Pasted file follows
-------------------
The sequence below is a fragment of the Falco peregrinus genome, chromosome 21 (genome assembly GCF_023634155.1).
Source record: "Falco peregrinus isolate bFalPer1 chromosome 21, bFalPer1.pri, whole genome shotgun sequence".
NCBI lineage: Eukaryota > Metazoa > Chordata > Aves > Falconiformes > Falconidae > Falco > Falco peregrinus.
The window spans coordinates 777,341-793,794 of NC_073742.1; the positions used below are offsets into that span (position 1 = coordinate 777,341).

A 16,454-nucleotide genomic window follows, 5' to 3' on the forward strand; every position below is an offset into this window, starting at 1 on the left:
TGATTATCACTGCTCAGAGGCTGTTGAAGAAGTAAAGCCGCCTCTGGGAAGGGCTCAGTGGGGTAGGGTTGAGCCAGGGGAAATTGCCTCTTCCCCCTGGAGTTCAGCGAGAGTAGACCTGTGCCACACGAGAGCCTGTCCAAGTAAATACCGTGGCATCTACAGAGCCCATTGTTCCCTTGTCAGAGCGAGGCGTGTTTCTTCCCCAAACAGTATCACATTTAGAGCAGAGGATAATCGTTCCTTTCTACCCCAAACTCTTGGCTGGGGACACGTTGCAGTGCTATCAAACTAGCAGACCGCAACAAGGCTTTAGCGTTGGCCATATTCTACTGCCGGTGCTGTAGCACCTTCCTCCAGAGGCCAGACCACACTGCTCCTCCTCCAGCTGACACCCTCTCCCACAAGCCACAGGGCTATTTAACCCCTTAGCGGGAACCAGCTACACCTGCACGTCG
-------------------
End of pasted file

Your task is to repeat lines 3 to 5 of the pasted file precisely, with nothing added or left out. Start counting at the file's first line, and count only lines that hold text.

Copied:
NCBI lineage: Eukaryota > Metazoa > Chordata > Aves > Falconiformes > Falconidae > Falco > Falco peregrinus.
The window spans coordinates 777,341-793,794 of NC_073742.1; the positions used below are offsets into that span (position 1 = coordinate 777,341).

A 16,454-nucleotide genomic window follows, 5' to 3' on the forward strand; every position below is an offset into this window, starting at 1 on the left: